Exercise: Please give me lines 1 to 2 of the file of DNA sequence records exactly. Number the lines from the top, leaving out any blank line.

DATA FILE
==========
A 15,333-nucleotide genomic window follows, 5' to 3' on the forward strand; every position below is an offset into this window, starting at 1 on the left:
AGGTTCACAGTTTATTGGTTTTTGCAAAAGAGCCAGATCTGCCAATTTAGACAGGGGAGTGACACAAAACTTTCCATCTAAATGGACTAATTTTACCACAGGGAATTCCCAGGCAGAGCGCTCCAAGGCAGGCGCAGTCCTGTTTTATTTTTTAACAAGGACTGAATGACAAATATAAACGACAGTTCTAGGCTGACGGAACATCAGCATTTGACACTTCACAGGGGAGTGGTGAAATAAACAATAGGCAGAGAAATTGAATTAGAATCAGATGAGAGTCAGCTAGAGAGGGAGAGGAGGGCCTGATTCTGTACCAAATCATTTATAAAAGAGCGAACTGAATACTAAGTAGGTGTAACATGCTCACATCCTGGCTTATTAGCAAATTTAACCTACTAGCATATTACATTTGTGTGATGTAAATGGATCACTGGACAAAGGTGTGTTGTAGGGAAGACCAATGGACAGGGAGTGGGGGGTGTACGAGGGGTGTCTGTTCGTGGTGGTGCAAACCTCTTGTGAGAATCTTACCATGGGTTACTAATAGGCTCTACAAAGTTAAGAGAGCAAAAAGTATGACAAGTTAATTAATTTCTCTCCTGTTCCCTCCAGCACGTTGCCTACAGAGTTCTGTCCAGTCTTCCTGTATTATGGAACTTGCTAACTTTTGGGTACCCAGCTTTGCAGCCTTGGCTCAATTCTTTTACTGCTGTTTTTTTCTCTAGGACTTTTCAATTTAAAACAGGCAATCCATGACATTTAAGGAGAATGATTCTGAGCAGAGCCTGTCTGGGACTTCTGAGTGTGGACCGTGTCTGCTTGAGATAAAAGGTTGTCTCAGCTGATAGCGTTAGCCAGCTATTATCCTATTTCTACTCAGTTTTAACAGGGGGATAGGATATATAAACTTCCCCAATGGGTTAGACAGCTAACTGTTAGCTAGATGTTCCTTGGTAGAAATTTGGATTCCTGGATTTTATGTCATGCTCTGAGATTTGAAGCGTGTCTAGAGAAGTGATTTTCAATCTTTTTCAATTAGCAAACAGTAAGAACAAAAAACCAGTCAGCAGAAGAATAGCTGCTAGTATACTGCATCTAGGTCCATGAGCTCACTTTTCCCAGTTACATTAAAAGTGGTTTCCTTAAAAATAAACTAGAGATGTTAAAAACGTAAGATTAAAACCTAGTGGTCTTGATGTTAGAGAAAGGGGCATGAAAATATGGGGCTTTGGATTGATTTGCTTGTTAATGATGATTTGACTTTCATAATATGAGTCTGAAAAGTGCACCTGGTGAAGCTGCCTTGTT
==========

A 15,333-nucleotide genomic window follows, 5' to 3' on the forward strand; every position below is an offset into this window, starting at 1 on the left:
AGGTTCACAGTTTATTGGTTTTTGCAAAAGAGCCAGATCTGCCAATTTAGACAGGGGAGTGACACAAAACTTTCCATCTAAATGGACTAATTTTACCACAGGGAATTCCCAGGCAGAGCGCTCCAAGGCAGGCGCAGTCCTGTTTTATTTTTTAACAAGGACTGAATGACAAATATAAACGACAGTTCTAGGCTGACGGAACATCAGCATTTGACACTTCACAGGGGAGTGGTGAAATAAACAATAGGCAGAGAAATTGAATTAGAATCAGATGAGAGTCAGCTAGAGAGGGAGAGGAGGGCCTGATTCTGTACCAAATCATTTATAAAAGAGCGAACTGAATACTAAGTAGGTGTAACATGCTCACATCCTGGCTTATTAGCAAATTTAACCTACTAGCATATTACATTTGTGTGATGTAAATGGATCACTGGACAAAGGTGTGTTGTAGGGAAGACCAATGGACAGGGAGTGGGGGGTGTACGAGGGGTGTCTGTTCGTGGTGGTGCAAACCTCTTGTGAGAATCTTACCATGGGTTACTAATAGGCTCTACAAAGTTAAGAGAGCAAAAAGTATGACAAGTTAATTAATTTCTCTCCTGTTCCCTCCAGCACGTTGCCTACAGAGTTCTGTCCAGTCTTCCTGTATTATGGAACTTGCTAACTTTTGGGTACCCAGCTTTGCAGCCTTGGCTCAATTCTTTTACTGCTGTTTTTTTCTCTAGGACTTTTCAATTTAAAACAGGCAATCCATGACATTTAAGGAGAATGATTCTGAGCAGAGCCTGTCTGGGACTTCTGAGTGTGGACCGTGTCTGCTTGAGATAAAAGGTTGTCTCAGCTGATAGCGTTAGCCAGCTATTATCCTATTTCTACTCAGTTTTAACAGGGGGATAGGATATATAAACTTCCCCAATGGGTTAGACAGCTAACTGTTAGCTAGATGTTCCTTGGTAGAAATTTGGATTCCTGGATTTTATGTCATGCTCTGAGATTTGAAGCGTGTCTAGAGAAGTGATTTTCAATCTTTTTCAATTAGCAAACAGTAAGAACAAAAAACCAGTCAGCAGAAGAATAGCTGCTAGTATACTGCATCTAGGTCCATGAGCTCACTTTTCCCAGTTACATTAAAAGTGGTTTCCTTAAAAATAAACTAGAGATGTTAAAAACGTAAGATTAAAACCTAGTGGTCTTGATGTTAGAGAAAGGGGCATGAAAATATGGGGCTTTGGATTGATTTGCTTGTTAATGATGATTTGACTTTCATAATATGAGTCTGAAAAGTGCACCTGGTGAAGCTGCCTTGTT